Dr. Hawes' testimony was relevant only with respect to the question of whether the victim had been sexually assaulted. Topping at no time contested the People's assertion that the victim had been sexually assaulted.[11] The victim's testimony that she had been sexually assaulted by a masked intruder was sufficient in and of itself to establish that a sexual assault had occurred. Martinez v. People, 160 Colo. 534, 422 P.2d 44 (1966). See People v. Fierro, 199 Colo. 215, 606 P.2d 1291 (Colo. 1980); People v. Graham, 678 P.2d 1043 (Colo.App.1983), cert. denied 467 U.S. 1216, 104 S. Ct. 2660, 81 L. Ed. 2d 366 (1984). Topping's confession[12] and testimony to the effect that hair found at the victim's house matched samples of Topping's hair provided further support for a finding that a sexual assault had occurred. Under these circumstances, we conclude that the trial court's error in permitting Dr. Hawes to testify by telephone, though violative of Topping's sixth amendment right to confront this adverse witness at trial, was harmless beyond a reasonable doubt.


For the foregoing reasons, the judgment of the Court of Appeals is affirmed.


[1] Topping described the Alamosa victim's house, stated that he had entered the house through an unlocked door wearing a ski mask and indicated that he held a knife to the victim while sexually assaulting her.

[2] Section 18-3-402, 8 C.R.S. (1982 Supp.).

[3] Section 18-4-202, 8 C.R.S. (1982 Supp.).

[4] Section 18-3-206, 8 C.R.S. (1982 Supp.).

[5] Dr. Hawes was asked only four questions on cross-examination. Topping did not controvert the fact that the victim had been sexually assaulted.

[6] The confrontation clause of the sixth amendment is applicable to state prosecutions by means of the due process clause of the fourteenth amendment to the United States Constitution. Ohio v. Roberts, 448 U.S. 56, 62, 100 S. Ct. 2531, 2537, 65 L. Ed. 2d 597 (1980).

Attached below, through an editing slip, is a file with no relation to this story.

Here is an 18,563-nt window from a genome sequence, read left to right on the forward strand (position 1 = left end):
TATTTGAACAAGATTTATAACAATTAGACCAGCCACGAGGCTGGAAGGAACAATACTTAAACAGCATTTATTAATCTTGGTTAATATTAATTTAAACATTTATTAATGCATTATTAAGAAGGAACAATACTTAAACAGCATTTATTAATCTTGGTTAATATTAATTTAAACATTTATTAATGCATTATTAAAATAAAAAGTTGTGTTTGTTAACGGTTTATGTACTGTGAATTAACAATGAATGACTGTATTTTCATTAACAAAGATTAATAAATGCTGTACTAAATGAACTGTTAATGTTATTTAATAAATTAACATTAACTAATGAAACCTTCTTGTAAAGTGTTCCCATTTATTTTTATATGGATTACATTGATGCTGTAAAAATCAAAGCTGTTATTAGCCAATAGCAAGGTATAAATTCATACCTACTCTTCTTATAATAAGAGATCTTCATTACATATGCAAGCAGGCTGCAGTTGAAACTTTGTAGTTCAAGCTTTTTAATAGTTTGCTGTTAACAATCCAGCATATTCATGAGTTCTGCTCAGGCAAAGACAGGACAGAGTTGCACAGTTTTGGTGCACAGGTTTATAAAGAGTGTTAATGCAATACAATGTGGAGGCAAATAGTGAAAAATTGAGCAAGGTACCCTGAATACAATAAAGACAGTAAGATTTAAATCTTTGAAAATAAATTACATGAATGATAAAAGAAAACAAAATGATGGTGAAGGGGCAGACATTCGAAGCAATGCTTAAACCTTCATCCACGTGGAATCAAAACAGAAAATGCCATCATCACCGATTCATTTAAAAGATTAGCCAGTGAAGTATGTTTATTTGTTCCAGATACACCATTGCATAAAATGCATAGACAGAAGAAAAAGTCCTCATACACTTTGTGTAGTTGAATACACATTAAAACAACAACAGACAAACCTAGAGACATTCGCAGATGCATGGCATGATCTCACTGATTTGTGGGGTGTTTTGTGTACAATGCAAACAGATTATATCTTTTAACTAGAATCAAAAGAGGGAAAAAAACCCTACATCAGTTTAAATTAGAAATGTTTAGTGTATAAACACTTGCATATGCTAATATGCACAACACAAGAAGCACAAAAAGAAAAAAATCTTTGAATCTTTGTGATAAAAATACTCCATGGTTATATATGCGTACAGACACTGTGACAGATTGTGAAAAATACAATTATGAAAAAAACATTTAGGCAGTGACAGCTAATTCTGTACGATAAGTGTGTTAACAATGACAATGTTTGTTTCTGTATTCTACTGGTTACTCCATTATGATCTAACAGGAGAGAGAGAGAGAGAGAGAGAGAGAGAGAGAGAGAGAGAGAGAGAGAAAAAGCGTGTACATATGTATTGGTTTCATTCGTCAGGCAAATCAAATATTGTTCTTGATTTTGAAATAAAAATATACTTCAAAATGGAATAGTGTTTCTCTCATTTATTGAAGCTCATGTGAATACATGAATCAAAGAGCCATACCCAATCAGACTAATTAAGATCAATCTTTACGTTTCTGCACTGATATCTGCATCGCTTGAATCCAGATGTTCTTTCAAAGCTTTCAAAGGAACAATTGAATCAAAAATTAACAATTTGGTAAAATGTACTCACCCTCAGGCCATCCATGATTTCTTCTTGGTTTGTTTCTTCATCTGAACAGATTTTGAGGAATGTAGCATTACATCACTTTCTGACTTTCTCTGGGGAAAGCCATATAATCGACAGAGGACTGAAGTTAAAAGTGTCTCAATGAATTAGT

[7] In People v. Dement, 661 P.2d 675 (Colo.1983), we adopted the Ohio v. Roberts test in addressing challenges to the admission of hearsay evidence in a criminal trial based on both federal and state constitutional grounds.

[8] The trial court emphasized that because the witness was a physiciana neutral witnessthe reliability of her testimony was quite substantial. Whatever the merit of that conclusion, the People must establish a declarant's unavailability before questions of the reliability of the proffered statements may be addressed. People v. Dement, 661 P.2d 675, 681 (Colo.1983).

[9] The People did not, for example, simply seek admission of Dr. Hawes' 1982 report.

[10] Because we decide the issue on federal grounds, we do not address Topping's state constitutional challenge to the trial court's order. People v. District Court, 719 P.2d 722 (Colo. 1986); People v. Rubanowitz, 688 P.2d 231 (Colo.1984); People v. Bowman, 669 P.2d 1369 (Colo.1983); People v. Dement, 661 P.2d 675 (Colo.1983); People v. Bastardo, 191 Colo. 521, 554 P.2d 297 (1976).

[11] At the commencement of voir dire Topping's attorney informed the potential jurors that Topping was not contending that no sexual assault had occurred, but rather that some other person committed the offense. Topping's attorney also reminded the jury at the outset of the defendant's closing argument that "[f]rom the beginning, in jury selection, you heard me say that we believed the evidence would show that a sexual assault occurred that night."

[12] Although Topping initially appealed the trial court's order denying his motion to suppress his confession, he has not presented that issue to this court.

This site is protected by reCAPTCHA and the Google Privacy Policy and Terms of Service apply.